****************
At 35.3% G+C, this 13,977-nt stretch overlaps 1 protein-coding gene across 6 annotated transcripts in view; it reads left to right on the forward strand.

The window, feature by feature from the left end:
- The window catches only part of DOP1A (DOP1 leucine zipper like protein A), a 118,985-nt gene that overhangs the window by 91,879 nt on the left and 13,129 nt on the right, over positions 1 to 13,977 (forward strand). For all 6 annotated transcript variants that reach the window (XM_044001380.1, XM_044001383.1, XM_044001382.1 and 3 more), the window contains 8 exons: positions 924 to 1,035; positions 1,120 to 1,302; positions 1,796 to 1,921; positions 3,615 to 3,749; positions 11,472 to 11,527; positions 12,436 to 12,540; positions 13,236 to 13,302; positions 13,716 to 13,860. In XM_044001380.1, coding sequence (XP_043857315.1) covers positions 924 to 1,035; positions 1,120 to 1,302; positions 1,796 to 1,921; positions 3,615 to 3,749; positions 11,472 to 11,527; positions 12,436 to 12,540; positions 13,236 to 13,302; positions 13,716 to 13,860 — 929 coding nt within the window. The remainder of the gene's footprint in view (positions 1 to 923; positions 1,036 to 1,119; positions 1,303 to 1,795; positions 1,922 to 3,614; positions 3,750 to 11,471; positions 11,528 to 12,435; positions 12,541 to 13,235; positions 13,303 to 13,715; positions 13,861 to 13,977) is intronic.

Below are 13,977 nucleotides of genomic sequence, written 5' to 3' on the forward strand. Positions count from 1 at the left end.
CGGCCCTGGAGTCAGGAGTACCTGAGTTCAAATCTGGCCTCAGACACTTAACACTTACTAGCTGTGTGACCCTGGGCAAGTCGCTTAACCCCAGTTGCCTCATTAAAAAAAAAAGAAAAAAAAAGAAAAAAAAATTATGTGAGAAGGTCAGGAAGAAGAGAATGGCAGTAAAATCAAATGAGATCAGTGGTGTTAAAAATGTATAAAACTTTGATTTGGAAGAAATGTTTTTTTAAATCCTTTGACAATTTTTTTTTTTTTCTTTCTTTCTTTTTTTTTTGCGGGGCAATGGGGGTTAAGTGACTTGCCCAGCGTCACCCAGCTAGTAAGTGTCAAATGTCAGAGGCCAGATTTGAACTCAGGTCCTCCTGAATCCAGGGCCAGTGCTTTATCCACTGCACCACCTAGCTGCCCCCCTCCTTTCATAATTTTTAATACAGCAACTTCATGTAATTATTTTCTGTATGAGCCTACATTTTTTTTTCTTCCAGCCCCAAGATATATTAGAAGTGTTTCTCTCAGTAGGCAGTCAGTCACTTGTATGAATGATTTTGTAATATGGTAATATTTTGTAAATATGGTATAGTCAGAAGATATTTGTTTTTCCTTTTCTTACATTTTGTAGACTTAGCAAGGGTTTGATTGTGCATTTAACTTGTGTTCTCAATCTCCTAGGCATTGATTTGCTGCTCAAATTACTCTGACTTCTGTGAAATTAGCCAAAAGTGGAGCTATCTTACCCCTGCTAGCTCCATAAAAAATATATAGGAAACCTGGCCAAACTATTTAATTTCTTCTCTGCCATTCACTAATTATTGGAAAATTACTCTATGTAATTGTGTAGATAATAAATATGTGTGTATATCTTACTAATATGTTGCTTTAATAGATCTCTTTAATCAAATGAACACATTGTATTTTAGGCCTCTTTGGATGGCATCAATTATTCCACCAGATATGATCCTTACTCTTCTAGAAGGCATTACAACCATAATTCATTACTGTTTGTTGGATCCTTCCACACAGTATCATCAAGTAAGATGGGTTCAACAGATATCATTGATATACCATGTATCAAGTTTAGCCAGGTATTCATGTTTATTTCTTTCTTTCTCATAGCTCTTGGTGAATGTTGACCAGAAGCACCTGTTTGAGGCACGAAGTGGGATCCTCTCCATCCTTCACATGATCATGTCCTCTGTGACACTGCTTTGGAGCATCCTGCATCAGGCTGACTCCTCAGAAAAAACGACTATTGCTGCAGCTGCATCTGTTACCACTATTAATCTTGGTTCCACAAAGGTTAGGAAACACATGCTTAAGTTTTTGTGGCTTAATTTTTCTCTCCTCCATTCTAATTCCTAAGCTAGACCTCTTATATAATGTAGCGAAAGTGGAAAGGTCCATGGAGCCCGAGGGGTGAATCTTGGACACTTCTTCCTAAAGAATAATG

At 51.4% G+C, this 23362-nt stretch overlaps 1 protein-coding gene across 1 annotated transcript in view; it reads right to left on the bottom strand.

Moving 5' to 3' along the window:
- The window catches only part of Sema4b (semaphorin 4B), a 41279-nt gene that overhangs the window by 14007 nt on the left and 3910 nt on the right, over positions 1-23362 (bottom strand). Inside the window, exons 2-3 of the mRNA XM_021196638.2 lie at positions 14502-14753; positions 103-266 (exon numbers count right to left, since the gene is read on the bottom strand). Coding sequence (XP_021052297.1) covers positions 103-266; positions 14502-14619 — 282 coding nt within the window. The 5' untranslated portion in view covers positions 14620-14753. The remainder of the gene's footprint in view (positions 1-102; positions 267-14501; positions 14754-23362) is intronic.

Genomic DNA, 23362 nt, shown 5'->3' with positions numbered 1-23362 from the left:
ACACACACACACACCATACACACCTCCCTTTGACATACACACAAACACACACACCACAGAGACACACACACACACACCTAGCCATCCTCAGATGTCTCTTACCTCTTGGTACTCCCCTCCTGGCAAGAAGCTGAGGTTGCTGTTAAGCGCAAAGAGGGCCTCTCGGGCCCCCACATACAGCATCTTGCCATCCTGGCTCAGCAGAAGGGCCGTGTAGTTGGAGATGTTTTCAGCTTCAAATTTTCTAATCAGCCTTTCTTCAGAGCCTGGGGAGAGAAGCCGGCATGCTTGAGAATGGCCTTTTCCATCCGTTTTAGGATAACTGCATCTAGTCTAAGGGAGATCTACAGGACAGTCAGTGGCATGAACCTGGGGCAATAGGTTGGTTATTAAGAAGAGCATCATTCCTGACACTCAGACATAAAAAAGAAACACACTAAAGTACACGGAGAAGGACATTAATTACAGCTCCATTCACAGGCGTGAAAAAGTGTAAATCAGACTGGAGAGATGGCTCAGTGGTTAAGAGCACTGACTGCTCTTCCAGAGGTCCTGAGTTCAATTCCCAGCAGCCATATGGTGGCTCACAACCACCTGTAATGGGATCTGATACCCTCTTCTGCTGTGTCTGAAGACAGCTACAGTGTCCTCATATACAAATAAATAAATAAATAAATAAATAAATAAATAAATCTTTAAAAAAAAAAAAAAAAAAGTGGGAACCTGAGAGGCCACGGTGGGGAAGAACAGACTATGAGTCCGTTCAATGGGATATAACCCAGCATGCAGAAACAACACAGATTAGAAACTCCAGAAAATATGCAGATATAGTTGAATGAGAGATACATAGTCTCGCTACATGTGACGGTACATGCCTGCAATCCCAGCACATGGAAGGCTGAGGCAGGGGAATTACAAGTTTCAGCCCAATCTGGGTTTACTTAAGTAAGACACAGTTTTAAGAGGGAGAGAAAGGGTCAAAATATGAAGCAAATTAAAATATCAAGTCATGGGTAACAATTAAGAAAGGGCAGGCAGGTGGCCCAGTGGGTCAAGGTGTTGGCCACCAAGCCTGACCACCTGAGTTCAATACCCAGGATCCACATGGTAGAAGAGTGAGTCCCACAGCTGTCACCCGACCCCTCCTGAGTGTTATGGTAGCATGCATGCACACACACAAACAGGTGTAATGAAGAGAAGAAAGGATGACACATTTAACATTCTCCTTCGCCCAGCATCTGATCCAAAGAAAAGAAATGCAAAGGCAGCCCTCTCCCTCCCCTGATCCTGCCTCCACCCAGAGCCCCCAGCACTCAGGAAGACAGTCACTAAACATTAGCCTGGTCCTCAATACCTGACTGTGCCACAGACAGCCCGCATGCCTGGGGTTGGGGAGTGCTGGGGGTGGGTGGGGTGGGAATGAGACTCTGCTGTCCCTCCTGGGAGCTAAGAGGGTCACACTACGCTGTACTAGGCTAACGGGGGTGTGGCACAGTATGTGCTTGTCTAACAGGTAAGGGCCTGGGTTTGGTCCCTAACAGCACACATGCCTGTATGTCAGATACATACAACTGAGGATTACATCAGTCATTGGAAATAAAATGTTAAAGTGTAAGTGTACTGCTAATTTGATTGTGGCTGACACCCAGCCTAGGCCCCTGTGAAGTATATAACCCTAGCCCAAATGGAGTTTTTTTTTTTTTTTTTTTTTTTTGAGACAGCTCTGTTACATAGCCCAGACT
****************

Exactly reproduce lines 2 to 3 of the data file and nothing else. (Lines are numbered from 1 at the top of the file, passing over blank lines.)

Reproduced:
The window, feature by feature from the left end:
- The window catches only part of DOP1A (DOP1 leucine zipper like protein A), a 118,985-nt gene that overhangs the window by 91,879 nt on the left and 13,129 nt on the right, over positions 1 to 13,977 (forward strand). For all 6 annotated transcript variants that reach the window (XM_044001380.1, XM_044001383.1, XM_044001382.1 and 3 more), the window contains 8 exons: positions 924 to 1,035; positions 1,120 to 1,302; positions 1,796 to 1,921; positions 3,615 to 3,749; positions 11,472 to 11,527; positions 12,436 to 12,540; positions 13,236 to 13,302; positions 13,716 to 13,860. In XM_044001380.1, coding sequence (XP_043857315.1) covers positions 924 to 1,035; positions 1,120 to 1,302; positions 1,796 to 1,921; positions 3,615 to 3,749; positions 11,472 to 11,527; positions 12,436 to 12,540; positions 13,236 to 13,302; positions 13,716 to 13,860 — 929 coding nt within the window. The remainder of the gene's footprint in view (positions 1 to 923; positions 1,036 to 1,119; positions 1,303 to 1,795; positions 1,922 to 3,614; positions 3,750 to 11,471; positions 11,528 to 12,435; positions 12,541 to 13,235; positions 13,303 to 13,715; positions 13,861 to 13,977) is intronic.